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Illustration: Sarah Grillo/Axios

Lobbyists are racing to grab a piece of a federal stimulus package that could top $2 trillion.

The big picture: Every industry, company and niche group affected by the virus, including some that have never lobbied before, is jockeying to get federal funding and approval for pet projects — making federal lobbying one of the few boom industries right now.

Where it stands: Congress is still working on a final package, with the hope of getting something done this week. The largest conglomerates and industry groups are working overtime to make sure they get a cut.

  • Hotels, airlines, restaurants, casinos, manufacturers and other service industries that have been battered by the coronavirus spread are angling to get hundreds of billions in loans and other funding.
  • Hospitals and physicians want at least $100 billion and significant Medicare payment hikes, partially because they've had to cancel lucrative elective procedures.
  • A coalition of major employers is lobbying Congress for payroll tax credits and coverage subsidies for people who lose their jobs.

Additionally, some lobbyists are pushing for "stalled policy proposals unrelated to the crisis," the Wall Street Journal reports — everything from capping transaction fees on credit cards to creating tax breaks for gym memberships, according to the New York Times.

The intrigue: The chance for federal bailouts has motivated small players to make bigger investments, and some nontraditional parties are spending their first lobbying dollars.

The bottom line: Business interests won in the Republican tax overhaul and the most recent year-end budget package. It's very possible the same will occur in the major coronavirus bill.

Go deeper

N.Y. Times faces culture clashes as business booms

Illustration: Sarah Grillo/Axios

New York Times columnist David Brooks' resignation from a paid gig at a think tank on Saturday is the latest in a flurry of scandals that America's biggest and most successful newspaper company has endured in the past year.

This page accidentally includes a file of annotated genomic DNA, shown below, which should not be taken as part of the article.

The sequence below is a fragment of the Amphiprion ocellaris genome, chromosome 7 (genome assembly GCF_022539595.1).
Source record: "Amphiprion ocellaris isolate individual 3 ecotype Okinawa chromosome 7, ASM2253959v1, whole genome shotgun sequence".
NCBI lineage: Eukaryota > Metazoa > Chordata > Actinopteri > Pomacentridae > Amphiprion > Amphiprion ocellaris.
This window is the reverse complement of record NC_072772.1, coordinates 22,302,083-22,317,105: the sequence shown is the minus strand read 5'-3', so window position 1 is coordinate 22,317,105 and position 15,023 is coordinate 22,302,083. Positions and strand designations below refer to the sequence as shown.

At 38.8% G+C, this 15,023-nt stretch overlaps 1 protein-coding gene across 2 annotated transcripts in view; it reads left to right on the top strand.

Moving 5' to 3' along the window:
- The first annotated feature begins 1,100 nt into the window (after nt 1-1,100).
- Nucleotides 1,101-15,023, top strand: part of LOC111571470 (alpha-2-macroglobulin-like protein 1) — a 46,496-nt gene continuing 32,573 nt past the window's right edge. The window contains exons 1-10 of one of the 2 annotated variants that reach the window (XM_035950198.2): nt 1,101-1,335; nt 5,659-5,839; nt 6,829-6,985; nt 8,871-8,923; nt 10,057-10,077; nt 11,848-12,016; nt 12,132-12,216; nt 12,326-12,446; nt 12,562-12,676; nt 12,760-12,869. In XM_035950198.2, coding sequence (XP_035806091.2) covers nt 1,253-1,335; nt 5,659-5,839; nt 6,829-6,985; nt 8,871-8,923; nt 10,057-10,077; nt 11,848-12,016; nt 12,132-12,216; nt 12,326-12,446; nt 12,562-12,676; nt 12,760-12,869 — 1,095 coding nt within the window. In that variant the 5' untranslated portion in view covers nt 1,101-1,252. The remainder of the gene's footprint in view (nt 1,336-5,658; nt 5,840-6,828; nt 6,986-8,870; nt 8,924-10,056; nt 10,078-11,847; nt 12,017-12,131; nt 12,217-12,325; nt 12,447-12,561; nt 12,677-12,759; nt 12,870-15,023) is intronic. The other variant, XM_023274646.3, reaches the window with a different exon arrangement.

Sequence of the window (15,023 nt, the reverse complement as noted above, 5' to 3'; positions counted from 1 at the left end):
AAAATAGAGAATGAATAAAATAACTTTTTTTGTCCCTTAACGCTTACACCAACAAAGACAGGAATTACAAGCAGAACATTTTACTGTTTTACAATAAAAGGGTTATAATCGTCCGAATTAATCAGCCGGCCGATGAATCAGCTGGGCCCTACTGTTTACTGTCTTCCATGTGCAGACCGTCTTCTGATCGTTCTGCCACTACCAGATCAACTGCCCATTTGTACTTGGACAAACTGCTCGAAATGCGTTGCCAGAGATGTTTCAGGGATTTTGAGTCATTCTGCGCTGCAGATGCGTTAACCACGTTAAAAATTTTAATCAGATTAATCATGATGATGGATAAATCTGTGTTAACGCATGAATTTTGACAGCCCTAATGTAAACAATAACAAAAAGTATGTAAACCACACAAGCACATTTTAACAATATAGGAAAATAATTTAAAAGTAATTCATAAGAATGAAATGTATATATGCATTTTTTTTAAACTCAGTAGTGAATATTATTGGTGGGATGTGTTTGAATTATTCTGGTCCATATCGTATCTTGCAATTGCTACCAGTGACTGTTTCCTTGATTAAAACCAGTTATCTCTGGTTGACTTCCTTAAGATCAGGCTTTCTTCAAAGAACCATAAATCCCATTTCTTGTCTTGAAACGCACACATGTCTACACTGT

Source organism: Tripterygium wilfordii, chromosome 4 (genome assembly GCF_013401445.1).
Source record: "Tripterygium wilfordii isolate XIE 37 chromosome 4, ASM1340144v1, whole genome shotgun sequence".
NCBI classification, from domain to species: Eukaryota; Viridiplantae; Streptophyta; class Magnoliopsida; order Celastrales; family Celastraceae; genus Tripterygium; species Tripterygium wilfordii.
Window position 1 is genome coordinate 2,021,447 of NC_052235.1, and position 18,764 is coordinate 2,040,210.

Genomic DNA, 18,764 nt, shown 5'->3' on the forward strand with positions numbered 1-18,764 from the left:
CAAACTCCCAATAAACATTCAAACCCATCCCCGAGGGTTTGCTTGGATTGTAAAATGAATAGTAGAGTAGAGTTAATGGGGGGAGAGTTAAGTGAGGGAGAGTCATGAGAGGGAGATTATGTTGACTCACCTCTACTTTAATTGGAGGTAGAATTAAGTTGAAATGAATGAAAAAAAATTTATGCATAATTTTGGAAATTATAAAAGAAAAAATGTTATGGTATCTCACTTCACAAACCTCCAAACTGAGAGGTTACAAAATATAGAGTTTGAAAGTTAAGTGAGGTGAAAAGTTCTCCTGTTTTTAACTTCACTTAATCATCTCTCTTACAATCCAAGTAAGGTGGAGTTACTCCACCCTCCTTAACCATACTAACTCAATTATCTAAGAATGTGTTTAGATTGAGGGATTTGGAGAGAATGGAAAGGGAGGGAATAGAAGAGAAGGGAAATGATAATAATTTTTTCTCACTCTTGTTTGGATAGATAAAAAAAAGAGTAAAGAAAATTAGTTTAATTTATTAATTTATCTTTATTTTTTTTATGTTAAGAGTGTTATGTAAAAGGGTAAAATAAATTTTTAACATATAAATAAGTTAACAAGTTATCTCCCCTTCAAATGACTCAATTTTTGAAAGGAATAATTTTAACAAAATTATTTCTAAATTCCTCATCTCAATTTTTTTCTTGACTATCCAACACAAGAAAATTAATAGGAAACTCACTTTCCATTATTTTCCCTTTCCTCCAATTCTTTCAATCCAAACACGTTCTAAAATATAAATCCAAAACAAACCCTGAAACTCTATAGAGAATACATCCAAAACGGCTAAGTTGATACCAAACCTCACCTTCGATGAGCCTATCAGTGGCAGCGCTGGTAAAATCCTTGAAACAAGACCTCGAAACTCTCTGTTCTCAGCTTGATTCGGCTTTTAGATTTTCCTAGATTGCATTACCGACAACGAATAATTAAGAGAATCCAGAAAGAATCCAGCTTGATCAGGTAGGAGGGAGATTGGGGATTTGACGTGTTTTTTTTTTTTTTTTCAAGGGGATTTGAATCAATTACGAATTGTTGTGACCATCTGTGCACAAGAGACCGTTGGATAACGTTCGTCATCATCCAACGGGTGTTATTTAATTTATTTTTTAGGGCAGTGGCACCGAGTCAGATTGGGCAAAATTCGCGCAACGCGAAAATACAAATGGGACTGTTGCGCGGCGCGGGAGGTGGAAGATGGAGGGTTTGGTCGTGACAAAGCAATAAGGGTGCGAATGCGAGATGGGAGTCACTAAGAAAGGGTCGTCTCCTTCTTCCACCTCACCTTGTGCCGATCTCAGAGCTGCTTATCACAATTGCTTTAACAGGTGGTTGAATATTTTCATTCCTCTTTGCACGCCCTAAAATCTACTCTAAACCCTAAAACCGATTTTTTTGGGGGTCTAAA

Driving the news: Brooks resigned from the Aspen Institute following a BuzzFeed News investigation that uncovered conflicts of interest between his reporting and money he accepted from corporate donors for a project called "Weave" that he worked on at the nonprofit.

America rebalances its post-Trump news diet

Illustration: Annelise Capossela/Axios

Nearly halfway through President Biden's first 100 days, data shows that Americans are learning to wean themselves off of news — and especially politics.

Why it matters: The departure of former President Trump's once-ubiquitous presence in the news cycle has reoriented the country's attention.

2021 sees a record number of bills targeting trans youth

Illustration: Annelise Capossela/Axios

Republicans in at least 25 states have introduced over 60 bills targeting transgender children — a legislative boom since January that has beaten 2020's total number of anti-trans bills.

Why it matters: LGBTQ advocates say the unprecedented push was catalyzed by backlash to Biden's election and the Supreme Court ruling that workers cannot be fired for being gay or transgender.